I’m in charge of organising the volunteers for a sporting event. What do I need to think about?

There are lots of similarities between organising event volunteers and organising regular volunteers for a club or group. For example you should ensure you have:

  • A clear idea of how many volunteers you need, what sorts of roles need fulfilling and what skills these require
  • A plan for how you will recruit these volunteers
  • A budget to pay for volunteer travel, uniform/clothing, refreshments on the day
  • A plan for how your information about volunteers will be stored securely and shared appropriately
  • Insurance that covers your volunteers as well as your participants.

In addition to this there are a few other things worth considering when you’re managing event volunteers:


  • Not everyone who signs up will turn up. You should over-recruit and allow for about 25% of your volunteers not to show up on the day.
  • If you’re over-subscribed, it’s worth having a reserves list and letting people know they’re on it.
  • If you need a lot of volunteers then an application process is a good idea.
  • Select volunteers for the roles with the person who is in charge of that aspect of the event. Make sure you communicate your decisions to people who have applied as soon as possible.
  • Communicate regularly with your volunteers in the lead up to the event - it helps to keep them engaged.


  • Think about your volunteers’ training needs. Some may need training in advance of the event. Others performing very simple tasks could receive a briefing before their shift. Whatever the role, all volunteers need to be given a clear understanding of their tasks, the conduct you expect, health and safety information, information on what to do in an emergency, an understanding of the site and what is happening at different times, and an introduction to their team leader.

Organising volunteers

  • Unless it’s a very small event that requires few volunteers, put your volunteers into teams. A team might be a group of volunteers all located in the same area or a group who are all doing the same job that are able to communicate with each other (for example via radios or phone).
  • Try to have a mixture of new and experienced volunteers on each team, and ensure that team leaders are aware of volunteers who may need extra help - for example those who are very young or who have disabilities.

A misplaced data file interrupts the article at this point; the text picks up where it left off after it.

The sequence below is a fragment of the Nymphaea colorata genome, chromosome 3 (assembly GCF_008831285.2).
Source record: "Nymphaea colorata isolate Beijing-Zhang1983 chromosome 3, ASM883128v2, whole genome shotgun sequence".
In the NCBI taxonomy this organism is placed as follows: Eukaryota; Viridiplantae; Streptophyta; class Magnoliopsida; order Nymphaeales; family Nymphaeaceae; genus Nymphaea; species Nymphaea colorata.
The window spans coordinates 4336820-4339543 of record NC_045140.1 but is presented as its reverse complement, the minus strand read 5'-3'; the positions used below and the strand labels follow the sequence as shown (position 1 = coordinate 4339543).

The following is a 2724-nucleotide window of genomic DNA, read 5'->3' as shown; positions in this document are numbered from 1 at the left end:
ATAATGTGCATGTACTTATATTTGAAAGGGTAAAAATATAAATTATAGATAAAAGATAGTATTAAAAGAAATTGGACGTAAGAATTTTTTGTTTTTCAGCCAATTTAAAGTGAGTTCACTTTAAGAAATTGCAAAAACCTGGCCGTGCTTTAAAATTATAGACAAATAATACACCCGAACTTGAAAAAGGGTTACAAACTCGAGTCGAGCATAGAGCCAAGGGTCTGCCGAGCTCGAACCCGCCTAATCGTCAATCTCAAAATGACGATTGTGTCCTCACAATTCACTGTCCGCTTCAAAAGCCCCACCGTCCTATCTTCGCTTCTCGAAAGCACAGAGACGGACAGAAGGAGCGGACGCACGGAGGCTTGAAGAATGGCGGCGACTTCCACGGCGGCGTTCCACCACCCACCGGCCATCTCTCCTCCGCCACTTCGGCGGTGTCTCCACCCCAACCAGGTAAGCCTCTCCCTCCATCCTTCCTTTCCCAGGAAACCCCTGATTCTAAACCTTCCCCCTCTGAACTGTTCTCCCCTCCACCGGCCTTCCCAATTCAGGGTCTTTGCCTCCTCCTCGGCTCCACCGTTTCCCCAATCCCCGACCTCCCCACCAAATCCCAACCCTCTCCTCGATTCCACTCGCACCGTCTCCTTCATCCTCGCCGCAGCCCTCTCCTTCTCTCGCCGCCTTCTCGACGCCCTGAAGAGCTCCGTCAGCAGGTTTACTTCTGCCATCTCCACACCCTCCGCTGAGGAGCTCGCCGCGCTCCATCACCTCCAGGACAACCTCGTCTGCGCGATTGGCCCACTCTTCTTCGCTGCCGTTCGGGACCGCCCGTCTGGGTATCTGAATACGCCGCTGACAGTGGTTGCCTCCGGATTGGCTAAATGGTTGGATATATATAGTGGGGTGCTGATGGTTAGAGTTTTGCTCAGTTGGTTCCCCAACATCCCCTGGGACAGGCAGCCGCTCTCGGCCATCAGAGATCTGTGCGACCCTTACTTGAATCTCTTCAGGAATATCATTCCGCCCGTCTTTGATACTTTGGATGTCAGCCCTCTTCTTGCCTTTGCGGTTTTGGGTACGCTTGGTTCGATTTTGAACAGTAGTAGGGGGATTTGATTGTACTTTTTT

• Assign team leaders to each team - these will ideally be people who have experience of volunteering and of the tasks their team will be performing. They will keep each group of volunteers motivated and on-task, ensure they get their breaks and refreshments, solve problems and answer volunteer questions, and say thank you at the end of the shift. They will also communicate any major issues on the day to you.
  • Set up a roster so that your volunteers all get breaks during their shifts and so that you have the cover you need throughout. Tell volunteers what their shifts will be as soon as you have planned them.
  • Think about where volunteers will be able to store their valuables and take their breaks. It’s good to have a designated volunteer area or room.

Saying thank you

  • Thank people. Make sure team leaders thank volunteers at the end of their shift and that you thank your Team Leaders. You should also email everyone after the event to thank them. You could even think about a thank you party. If your event has sponsors then perhaps you could ask if they can donate products for a volunteer goody bag you can hand out at the end of the event.

See the following links for more information:

NCVO - Volunteer policies

Wales Council for Voluntary Action - Creating a volunteering policy

Volunteer Scotland - Developing a volunteer policy

Sport England - How can I develop new volunteering roles?

Sport England - I want to recruit new volunteers. How do I go about this?

Sport England – What information should we hold on volunteers? How should it be stored?

Sport England – Do we need to provide insurance cover for volunteers?